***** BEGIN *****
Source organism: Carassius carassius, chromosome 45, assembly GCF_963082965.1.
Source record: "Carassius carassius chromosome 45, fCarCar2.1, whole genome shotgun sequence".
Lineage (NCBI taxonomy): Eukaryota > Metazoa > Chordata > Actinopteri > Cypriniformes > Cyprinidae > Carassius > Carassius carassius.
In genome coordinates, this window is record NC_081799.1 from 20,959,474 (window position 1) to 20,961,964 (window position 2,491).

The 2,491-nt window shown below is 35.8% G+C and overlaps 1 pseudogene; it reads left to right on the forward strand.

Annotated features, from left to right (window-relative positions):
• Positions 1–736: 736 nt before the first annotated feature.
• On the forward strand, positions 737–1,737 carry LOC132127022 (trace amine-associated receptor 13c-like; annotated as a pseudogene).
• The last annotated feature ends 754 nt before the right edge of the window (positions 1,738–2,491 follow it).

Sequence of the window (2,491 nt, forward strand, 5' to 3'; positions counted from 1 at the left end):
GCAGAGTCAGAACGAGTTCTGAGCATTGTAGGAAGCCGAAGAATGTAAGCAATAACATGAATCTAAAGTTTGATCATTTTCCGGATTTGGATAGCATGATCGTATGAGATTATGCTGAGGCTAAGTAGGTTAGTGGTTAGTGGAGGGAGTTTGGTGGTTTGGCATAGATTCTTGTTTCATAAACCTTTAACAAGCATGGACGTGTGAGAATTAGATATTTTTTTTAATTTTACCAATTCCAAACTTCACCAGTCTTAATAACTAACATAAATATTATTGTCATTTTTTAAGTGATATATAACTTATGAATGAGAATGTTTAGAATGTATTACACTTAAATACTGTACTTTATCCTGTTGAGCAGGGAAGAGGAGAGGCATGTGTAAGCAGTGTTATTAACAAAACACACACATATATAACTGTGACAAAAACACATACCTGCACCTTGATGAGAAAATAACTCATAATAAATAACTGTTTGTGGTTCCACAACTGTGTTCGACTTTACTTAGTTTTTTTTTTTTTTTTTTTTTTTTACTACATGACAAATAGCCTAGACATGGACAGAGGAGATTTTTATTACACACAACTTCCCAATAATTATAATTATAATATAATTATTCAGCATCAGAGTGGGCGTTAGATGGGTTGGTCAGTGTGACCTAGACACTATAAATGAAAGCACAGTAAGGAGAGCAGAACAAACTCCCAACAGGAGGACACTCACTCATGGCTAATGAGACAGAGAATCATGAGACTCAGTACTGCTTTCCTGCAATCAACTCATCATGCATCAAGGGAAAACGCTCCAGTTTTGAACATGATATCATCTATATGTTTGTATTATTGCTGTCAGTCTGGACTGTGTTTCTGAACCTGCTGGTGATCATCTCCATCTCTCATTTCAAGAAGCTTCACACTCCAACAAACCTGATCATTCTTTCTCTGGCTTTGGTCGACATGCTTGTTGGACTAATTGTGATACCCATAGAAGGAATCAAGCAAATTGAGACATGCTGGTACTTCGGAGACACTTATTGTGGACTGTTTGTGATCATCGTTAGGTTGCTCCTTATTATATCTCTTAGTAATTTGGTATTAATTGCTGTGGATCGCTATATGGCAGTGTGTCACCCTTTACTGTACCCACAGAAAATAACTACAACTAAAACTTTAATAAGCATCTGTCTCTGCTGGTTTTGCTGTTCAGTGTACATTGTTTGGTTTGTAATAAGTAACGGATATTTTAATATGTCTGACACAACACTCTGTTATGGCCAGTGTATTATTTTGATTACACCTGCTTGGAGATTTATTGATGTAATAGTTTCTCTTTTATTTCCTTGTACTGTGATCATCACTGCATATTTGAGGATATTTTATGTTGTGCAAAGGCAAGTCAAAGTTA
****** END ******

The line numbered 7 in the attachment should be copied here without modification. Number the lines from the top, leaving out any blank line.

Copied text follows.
• Positions 1–736: 736 nt before the first annotated feature.